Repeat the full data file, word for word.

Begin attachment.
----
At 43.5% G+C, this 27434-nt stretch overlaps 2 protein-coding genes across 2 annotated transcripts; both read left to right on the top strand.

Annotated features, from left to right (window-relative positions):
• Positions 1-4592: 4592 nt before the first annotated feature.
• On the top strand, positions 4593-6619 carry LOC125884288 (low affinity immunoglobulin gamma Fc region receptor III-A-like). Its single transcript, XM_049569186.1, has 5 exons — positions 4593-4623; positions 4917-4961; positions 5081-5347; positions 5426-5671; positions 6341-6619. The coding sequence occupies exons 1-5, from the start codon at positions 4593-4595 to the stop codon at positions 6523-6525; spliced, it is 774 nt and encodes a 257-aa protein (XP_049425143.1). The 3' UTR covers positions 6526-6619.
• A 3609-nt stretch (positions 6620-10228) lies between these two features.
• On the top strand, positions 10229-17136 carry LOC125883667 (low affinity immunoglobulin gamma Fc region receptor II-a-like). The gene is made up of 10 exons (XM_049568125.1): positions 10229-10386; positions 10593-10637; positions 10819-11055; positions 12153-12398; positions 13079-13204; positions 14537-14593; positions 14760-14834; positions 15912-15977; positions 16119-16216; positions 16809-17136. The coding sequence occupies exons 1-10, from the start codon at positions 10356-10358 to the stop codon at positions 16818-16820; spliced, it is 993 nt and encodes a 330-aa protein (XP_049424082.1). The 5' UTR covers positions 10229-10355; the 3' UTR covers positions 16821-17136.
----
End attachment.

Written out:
At 43.5% G+C, this 27434-nt stretch overlaps 2 protein-coding genes across 2 annotated transcripts; both read left to right on the top strand.

Annotated features, from left to right (window-relative positions):
• Positions 1-4592: 4592 nt before the first annotated feature.
• On the top strand, positions 4593-6619 carry LOC125884288 (low affinity immunoglobulin gamma Fc region receptor III-A-like). Its single transcript, XM_049569186.1, has 5 exons — positions 4593-4623; positions 4917-4961; positions 5081-5347; positions 5426-5671; positions 6341-6619. The coding sequence occupies exons 1-5, from the start codon at positions 4593-4595 to the stop codon at positions 6523-6525; spliced, it is 774 nt and encodes a 257-aa protein (XP_049425143.1). The 3' UTR covers positions 6526-6619.
• A 3609-nt stretch (positions 6620-10228) lies between these two features.
• On the top strand, positions 10229-17136 carry LOC125883667 (low affinity immunoglobulin gamma Fc region receptor II-a-like). The gene is made up of 10 exons (XM_049568125.1): positions 10229-10386; positions 10593-10637; positions 10819-11055; positions 12153-12398; positions 13079-13204; positions 14537-14593; positions 14760-14834; positions 15912-15977; positions 16119-16216; positions 16809-17136. The coding sequence occupies exons 1-10, from the start codon at positions 10356-10358 to the stop codon at positions 16818-16820; spliced, it is 993 nt and encodes a 330-aa protein (XP_049424082.1). The 5' UTR covers positions 10229-10355; the 3' UTR covers positions 16821-17136.